Synchronistically this was brought home to me when I recently viewed an old clip of Maya Angelou speaking to a young, black woman on a San Francisco talk show, “People Are Talking”.  I could not find the original of that clip, but here is a link from AP News:

When I watched this, I said “AMEN!”  and then I wished I could channel Dr. Angelou.  I realized that while others may call me by various names, most younger people are not taught the importance of honoring their elders through language.  This is not about ego or status.  It is about respect.

It may not come as a surprise to you that I strongly feel that elders in the United States are not treated with the respect we deserve.  Maybe this has come from a lowering of standards, or because we are not wanting to identify with being “old”.  It may have its origin in our antidisestablishmentarian ways of the 60’s.  Breaking down class barriers actually has some merit!  But not in this instance.

Dr. Angelou said it brilliantly in her teaching moment:

I’m not ‘Maya.’ I’m 62 years-old. I have lived so long and tried so hard that a young woman like you, or any other, you have no license to come up to me and call me by my first name. That’s first. Also, because at the same time, I am your mother, I am your auntie, I’m your teacher, I’m your professor. You see?

Now when people ask me how I prefer to be addressed, I will say with humor, “I prefer Your Royal Highness, but that title has not yet been given to me.  You may call me Dr. Flett.”


I have heard it said that respect is earned not given.  But what does that mean?  Dr. Angelou suggests that a life that has been lived, with all the effort it takes to arrive at 60 or 70 or 80 or 90 or 100 or beyond, should be a sufficient demonstration and worthy of respect.  When forced to do anything, I believe the resulting action is often done out of compliance rather than choice.  I would hope that as an elder I would not force others to respect me.  Rather, I hope that by modeling the virtues, values, and behaviors that are worthy of respect, I would be worthy of respect.  In respecting myself, respect from others would naturally follow.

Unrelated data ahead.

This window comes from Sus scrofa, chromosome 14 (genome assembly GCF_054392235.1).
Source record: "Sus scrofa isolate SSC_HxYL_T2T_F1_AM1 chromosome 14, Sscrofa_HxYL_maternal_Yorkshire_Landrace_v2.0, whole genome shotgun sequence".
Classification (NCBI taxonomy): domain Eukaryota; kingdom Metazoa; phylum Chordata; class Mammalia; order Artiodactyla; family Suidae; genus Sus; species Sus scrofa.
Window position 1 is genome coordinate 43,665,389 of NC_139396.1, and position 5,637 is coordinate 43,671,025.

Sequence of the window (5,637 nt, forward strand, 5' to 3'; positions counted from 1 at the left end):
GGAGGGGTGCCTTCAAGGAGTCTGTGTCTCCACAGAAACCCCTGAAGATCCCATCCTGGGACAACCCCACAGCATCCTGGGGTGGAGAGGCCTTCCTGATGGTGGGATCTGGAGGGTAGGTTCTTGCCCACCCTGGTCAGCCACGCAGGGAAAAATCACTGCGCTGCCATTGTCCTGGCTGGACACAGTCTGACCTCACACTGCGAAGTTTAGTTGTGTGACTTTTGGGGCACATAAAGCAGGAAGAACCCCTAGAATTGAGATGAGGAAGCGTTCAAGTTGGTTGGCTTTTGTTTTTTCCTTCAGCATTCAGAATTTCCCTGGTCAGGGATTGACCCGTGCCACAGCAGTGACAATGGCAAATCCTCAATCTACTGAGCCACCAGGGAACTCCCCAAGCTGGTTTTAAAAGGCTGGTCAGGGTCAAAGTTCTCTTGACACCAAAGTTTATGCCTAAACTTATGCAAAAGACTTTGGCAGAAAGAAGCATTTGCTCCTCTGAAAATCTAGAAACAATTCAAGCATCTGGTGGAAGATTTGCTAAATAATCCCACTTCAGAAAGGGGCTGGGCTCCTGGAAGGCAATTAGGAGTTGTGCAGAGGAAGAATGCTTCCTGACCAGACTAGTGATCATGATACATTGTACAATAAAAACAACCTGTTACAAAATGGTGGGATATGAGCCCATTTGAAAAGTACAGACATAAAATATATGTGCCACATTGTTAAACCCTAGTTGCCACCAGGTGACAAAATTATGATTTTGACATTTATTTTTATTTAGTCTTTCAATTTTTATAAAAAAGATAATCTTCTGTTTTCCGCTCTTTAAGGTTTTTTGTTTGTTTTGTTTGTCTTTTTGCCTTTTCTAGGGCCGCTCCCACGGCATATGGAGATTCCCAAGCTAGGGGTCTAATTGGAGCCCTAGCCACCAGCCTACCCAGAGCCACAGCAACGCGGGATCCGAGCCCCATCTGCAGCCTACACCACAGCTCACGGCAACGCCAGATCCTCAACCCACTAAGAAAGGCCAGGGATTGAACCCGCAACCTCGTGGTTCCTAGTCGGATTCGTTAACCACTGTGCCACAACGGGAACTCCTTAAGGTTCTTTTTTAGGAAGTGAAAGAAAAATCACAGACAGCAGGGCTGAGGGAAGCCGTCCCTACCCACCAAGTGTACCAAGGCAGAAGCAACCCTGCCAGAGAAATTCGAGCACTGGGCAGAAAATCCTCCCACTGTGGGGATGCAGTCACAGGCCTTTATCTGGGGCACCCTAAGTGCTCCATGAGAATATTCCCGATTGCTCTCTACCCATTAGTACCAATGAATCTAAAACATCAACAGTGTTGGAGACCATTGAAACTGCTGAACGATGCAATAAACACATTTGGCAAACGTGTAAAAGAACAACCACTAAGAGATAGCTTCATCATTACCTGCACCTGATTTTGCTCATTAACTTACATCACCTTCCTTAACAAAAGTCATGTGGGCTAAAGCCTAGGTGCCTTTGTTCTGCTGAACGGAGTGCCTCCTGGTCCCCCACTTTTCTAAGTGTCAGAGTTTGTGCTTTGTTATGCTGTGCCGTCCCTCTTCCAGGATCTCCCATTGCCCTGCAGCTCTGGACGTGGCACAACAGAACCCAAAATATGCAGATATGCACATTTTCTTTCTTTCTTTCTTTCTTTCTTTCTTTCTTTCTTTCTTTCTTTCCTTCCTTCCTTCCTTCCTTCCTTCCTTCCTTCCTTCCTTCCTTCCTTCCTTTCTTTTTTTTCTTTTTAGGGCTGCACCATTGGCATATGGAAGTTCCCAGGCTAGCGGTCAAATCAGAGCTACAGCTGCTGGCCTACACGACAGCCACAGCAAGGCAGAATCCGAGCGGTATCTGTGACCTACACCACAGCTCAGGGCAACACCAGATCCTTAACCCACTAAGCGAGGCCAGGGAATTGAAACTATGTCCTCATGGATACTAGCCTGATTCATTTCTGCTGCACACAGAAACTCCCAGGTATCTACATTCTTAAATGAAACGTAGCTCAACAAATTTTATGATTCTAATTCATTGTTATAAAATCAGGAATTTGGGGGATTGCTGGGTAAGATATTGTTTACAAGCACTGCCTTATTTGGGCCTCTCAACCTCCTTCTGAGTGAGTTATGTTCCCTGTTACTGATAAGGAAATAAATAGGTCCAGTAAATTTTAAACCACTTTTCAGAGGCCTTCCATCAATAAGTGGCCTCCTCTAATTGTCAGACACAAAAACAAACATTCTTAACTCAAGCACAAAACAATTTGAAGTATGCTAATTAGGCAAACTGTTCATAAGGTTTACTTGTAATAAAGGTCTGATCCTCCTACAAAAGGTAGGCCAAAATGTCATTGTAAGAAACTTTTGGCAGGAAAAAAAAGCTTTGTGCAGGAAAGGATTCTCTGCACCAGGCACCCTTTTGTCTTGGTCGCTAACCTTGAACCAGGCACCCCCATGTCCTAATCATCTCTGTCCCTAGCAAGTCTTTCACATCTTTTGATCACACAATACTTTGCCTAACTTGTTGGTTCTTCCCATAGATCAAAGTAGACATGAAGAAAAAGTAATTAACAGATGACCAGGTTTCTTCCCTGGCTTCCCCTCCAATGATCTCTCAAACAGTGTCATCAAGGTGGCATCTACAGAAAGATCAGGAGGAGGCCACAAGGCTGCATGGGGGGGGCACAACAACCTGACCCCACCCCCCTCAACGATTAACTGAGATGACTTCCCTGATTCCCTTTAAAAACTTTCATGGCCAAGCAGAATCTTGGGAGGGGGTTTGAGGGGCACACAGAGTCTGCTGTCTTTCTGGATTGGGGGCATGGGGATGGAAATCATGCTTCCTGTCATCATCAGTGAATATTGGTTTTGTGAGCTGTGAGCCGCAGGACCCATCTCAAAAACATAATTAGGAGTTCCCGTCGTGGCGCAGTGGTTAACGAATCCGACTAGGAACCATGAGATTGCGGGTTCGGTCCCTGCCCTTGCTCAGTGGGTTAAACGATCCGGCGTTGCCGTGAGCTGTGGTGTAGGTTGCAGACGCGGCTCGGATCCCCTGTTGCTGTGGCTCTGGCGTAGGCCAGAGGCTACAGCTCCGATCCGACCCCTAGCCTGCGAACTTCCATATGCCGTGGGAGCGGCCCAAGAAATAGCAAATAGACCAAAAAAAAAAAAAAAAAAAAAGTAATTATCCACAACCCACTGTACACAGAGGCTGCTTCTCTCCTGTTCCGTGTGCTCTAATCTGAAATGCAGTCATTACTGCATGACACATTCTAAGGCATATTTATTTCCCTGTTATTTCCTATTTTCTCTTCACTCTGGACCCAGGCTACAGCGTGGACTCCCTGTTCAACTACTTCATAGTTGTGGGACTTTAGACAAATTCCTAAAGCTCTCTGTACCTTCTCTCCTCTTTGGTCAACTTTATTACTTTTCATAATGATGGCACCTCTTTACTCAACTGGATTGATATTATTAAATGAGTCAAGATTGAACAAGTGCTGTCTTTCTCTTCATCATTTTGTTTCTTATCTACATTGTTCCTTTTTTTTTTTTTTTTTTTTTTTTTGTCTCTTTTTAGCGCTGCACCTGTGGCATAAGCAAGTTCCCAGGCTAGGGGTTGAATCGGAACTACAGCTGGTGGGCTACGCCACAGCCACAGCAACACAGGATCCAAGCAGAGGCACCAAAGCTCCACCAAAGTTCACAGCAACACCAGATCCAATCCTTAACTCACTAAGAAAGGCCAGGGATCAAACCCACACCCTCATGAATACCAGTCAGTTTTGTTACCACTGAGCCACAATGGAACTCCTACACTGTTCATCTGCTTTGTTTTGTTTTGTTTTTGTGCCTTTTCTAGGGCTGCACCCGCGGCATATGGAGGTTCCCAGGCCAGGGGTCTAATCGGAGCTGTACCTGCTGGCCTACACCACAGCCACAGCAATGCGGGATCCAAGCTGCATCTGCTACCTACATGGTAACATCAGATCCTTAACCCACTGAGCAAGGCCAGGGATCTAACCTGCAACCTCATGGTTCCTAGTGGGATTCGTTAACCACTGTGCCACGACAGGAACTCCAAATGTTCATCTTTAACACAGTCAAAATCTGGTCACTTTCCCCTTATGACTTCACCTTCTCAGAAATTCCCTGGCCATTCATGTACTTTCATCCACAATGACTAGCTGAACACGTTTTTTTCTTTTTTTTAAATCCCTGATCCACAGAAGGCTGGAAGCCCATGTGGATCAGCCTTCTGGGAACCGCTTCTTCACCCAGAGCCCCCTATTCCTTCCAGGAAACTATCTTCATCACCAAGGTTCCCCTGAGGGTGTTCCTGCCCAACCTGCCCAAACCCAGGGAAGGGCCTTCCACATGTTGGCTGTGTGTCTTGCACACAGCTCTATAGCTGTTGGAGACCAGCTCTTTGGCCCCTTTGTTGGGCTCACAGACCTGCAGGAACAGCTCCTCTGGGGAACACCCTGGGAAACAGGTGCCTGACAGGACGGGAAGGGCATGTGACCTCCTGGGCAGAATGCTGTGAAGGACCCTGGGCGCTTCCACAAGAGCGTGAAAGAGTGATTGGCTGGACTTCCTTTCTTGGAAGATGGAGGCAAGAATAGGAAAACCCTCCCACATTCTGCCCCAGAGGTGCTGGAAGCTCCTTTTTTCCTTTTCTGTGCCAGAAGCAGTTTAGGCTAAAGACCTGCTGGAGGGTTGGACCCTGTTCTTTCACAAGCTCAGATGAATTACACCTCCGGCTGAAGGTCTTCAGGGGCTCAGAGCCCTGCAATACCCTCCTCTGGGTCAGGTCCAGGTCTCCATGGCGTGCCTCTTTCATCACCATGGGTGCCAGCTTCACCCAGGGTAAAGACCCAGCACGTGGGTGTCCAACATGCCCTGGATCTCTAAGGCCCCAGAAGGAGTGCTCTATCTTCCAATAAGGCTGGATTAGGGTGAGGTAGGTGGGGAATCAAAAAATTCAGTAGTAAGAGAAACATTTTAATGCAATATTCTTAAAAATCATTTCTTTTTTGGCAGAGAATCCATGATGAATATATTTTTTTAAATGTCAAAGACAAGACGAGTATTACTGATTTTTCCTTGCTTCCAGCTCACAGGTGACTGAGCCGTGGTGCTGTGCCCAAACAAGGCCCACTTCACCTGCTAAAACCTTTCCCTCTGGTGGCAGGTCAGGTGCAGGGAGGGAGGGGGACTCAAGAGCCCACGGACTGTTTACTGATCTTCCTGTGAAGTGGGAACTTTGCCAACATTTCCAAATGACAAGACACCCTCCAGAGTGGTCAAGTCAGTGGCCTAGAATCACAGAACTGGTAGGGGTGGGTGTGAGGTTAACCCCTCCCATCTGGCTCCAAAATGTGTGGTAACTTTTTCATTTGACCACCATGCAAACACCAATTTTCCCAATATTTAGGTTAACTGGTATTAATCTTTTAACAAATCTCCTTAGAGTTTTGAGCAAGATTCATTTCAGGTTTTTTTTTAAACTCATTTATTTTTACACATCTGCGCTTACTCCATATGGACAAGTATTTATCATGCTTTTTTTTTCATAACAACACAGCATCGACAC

1. Mary, you correctly lament what you so delicately term a general “decline in manners.” Ho ho ho! Thirty or so years ago even cynical-about-my-birth-country-me . . . could not have imagined the gross ravaging of civility and the rise of naked-with-no-pretense public narcissism which has come to pass.

    Put more succinctly, how could America’s public manners have become significantly more vulgar, self-centered and care-less then they already were. Little did I then know!

    Two symptoms perfectly chart the present “decline.” For me, it’s most perfectly symbolized by people totally, unashamedly and drunkenly being addicted to their Idiot-Phones (“idiot” is actually what the “I” stands for). Ever more drooling into the screen in search of one’s Adoring Public, i.e., for some external proof that the totally unconscious Self might actually exist. And ALWAYS blithely ignoring any actual other “people” in one’s actual, physical presence whilst they are being ignored in favor of The Phone. Sadly, such a person (the “phoney”) never can actually exist, at least as long as s/he continues her/his love affair with Shallow Cartoon Self-as-Reflected-in-Idiot-Phone.

    Secondly, there is that former but now-quaint expression”thank you,” been displaced with “No worries.” If this weren’t such a garish indicator of total, self-centered cluelessness, it would be funny. Just look at the syntax: “Thank YOU” is about “you” (the other person). Whereas “no worries” signified that: “oh you didn’t in the least interrupt my narcissistic pre-occupation with ME.” Shriek.

    So much for a “decline” in manners. That I would more accurately term a “free-fall,” or perhaps a “sink-hole.’
    And BTW, “Have a nice day.”

  2. I’ve always thought that we get called “Miss”, not because we are so youthful looking, but rather because
    so many people don’t want to be called “Ma’am”, and indeed find that an insult, suggesting that the individual is OLD.